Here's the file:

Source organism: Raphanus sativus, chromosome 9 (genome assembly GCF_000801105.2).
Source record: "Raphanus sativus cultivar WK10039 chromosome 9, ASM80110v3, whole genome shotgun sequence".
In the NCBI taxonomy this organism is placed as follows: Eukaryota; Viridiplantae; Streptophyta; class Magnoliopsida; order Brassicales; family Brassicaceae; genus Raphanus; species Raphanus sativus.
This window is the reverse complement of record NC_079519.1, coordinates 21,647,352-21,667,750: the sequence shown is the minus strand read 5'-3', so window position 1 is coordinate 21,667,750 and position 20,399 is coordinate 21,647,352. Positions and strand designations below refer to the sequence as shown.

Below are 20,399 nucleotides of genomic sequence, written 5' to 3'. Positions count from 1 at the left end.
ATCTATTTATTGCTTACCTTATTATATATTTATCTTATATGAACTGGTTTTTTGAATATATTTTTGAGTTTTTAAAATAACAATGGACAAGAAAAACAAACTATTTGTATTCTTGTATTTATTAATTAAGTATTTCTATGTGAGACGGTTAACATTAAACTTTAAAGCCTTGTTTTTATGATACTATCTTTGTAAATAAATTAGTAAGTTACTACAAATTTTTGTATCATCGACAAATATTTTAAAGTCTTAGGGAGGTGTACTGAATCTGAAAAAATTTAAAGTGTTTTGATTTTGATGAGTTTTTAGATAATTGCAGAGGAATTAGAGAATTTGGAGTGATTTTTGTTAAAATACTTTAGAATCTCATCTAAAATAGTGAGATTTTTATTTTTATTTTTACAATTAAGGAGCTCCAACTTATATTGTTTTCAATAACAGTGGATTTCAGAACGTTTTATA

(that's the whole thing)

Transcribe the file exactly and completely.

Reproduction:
Source organism: Raphanus sativus, chromosome 9 (genome assembly GCF_000801105.2).
Source record: "Raphanus sativus cultivar WK10039 chromosome 9, ASM80110v3, whole genome shotgun sequence".
In the NCBI taxonomy this organism is placed as follows: Eukaryota; Viridiplantae; Streptophyta; class Magnoliopsida; order Brassicales; family Brassicaceae; genus Raphanus; species Raphanus sativus.
This window is the reverse complement of record NC_079519.1, coordinates 21,647,352-21,667,750: the sequence shown is the minus strand read 5'-3', so window position 1 is coordinate 21,667,750 and position 20,399 is coordinate 21,647,352. Positions and strand designations below refer to the sequence as shown.

Below are 20,399 nucleotides of genomic sequence, written 5' to 3'. Positions count from 1 at the left end.
ATCTATTTATTGCTTACCTTATTATATATTTATCTTATATGAACTGGTTTTTTGAATATATTTTTGAGTTTTTAAAATAACAATGGACAAGAAAAACAAACTATTTGTATTCTTGTATTTATTAATTAAGTATTTCTATGTGAGACGGTTAACATTAAACTTTAAAGCCTTGTTTTTATGATACTATCTTTGTAAATAAATTAGTAAGTTACTACAAATTTTTGTATCATCGACAAATATTTTAAAGTCTTAGGGAGGTGTACTGAATCTGAAAAAATTTAAAGTGTTTTGATTTTGATGAGTTTTTAGATAATTGCAGAGGAATTAGAGAATTTGGAGTGATTTTTGTTAAAATACTTTAGAATCTCATCTAAAATAGTGAGATTTTTATTTTTATTTTTACAATTAAGGAGCTCCAACTTATATTGTTTTCAATAACAGTGGATTTCAGAACGTTTTATA